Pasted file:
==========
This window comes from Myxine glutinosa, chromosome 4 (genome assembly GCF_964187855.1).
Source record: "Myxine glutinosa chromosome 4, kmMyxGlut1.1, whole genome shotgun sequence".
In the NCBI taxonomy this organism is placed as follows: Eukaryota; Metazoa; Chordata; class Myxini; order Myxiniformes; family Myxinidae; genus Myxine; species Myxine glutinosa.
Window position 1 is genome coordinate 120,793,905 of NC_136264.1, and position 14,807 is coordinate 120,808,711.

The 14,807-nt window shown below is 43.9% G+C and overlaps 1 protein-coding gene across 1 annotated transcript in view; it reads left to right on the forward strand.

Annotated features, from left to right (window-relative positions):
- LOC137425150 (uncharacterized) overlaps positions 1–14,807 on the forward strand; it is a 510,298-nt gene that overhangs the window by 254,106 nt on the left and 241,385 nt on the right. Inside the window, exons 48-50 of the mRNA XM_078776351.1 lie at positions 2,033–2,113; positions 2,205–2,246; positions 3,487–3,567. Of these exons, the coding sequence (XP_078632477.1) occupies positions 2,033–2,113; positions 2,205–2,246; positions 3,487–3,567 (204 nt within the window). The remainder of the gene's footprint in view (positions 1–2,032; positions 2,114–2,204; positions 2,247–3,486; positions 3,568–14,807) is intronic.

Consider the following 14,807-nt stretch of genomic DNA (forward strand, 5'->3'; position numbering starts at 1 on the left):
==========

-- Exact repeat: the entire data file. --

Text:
This window comes from Myxine glutinosa, chromosome 4 (genome assembly GCF_964187855.1).
Source record: "Myxine glutinosa chromosome 4, kmMyxGlut1.1, whole genome shotgun sequence".
In the NCBI taxonomy this organism is placed as follows: Eukaryota; Metazoa; Chordata; class Myxini; order Myxiniformes; family Myxinidae; genus Myxine; species Myxine glutinosa.
Window position 1 is genome coordinate 120,793,905 of NC_136264.1, and position 14,807 is coordinate 120,808,711.

The 14,807-nt window shown below is 43.9% G+C and overlaps 1 protein-coding gene across 1 annotated transcript in view; it reads left to right on the forward strand.

Annotated features, from left to right (window-relative positions):
- LOC137425150 (uncharacterized) overlaps positions 1–14,807 on the forward strand; it is a 510,298-nt gene that overhangs the window by 254,106 nt on the left and 241,385 nt on the right. Inside the window, exons 48-50 of the mRNA XM_078776351.1 lie at positions 2,033–2,113; positions 2,205–2,246; positions 3,487–3,567. Of these exons, the coding sequence (XP_078632477.1) occupies positions 2,033–2,113; positions 2,205–2,246; positions 3,487–3,567 (204 nt within the window). The remainder of the gene's footprint in view (positions 1–2,032; positions 2,114–2,204; positions 2,247–3,486; positions 3,568–14,807) is intronic.

Consider the following 14,807-nt stretch of genomic DNA (forward strand, 5'->3'; position numbering starts at 1 on the left):